This post will show you how to use the Past Progressive (also called the Past Continuous). To see how to form the Past Progressive, click here.
We use the Past Progressive to talk about activities that were in progress (happening) at a specific time in the past. This may be an exact moment in the past or a longer period of time.
It wasn’t rainingat lunch time, it was snowing.
You were acting weird last night.
I was studying in Brasilia in 2010.
The Past Progressive expresses an ongoing past activity that may or may not be completed.
At 7:00 Rodrigo was making dinner in the kitchen. (He was in the middle of making dinner and we don’t know if he finished.)
The children were building a snowman while it was snowing. (They were in the middle of building a snowman and we don’t know if they finished.)
Sentences with two past time clauses describe the order in which two past events happened. When the verbs in both the time clause and the main clause are in the Past Progressive, the events were simultaneous (happening at the same time).
When you were studying, I was working.
They were playing hockey while we were shopping.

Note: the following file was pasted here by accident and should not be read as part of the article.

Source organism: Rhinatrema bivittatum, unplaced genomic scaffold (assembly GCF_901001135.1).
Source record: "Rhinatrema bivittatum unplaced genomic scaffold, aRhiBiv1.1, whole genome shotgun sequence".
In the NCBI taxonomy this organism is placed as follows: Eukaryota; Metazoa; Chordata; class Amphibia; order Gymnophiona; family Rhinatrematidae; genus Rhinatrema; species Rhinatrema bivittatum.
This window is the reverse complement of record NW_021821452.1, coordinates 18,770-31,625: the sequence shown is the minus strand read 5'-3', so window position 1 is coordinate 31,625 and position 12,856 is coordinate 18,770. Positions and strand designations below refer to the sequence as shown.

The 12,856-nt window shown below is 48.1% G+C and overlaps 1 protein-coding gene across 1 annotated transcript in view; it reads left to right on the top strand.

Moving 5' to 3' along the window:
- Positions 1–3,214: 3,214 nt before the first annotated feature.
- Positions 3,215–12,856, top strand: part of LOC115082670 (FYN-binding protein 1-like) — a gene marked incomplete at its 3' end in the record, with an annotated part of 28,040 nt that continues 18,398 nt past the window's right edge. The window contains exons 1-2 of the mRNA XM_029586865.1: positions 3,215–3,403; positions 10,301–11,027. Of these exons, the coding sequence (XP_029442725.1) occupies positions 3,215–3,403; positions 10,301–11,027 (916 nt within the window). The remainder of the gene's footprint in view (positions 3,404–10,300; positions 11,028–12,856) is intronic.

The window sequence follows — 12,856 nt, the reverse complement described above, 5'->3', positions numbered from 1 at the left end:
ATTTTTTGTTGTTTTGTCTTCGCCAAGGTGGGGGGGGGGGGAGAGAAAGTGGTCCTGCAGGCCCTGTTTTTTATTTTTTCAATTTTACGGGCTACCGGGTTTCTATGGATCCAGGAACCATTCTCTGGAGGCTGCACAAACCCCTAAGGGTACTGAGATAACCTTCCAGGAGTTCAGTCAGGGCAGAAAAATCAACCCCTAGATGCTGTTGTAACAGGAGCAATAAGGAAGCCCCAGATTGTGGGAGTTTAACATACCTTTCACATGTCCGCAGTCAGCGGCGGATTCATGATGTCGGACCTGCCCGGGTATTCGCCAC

When one verb is in the Past Simple and the other in the Past Progressive, it shows that one event interrupted the other. The event in the Past Progressive started first and was interrupted by the Past Simple event. When or while begins the time clause, which uses the Past Progressive.
While we were eating dinner, the phone rang.
She ran into Adam when she was walking to school.
The Past Progressive often appears at the beginning of a narrative to describe background activities. It can express several background activities happening at the same time as the main event. The main even is in the Past Simple.
It was raining hard outside and my roommate was taking a shower. At exactly 7:10, there was a huge clap of thunder. I jumped up as the house shook violently.
When we arrived at the stadium, the home team was winning, all the fans were cheering, and my heart was racing with excitement.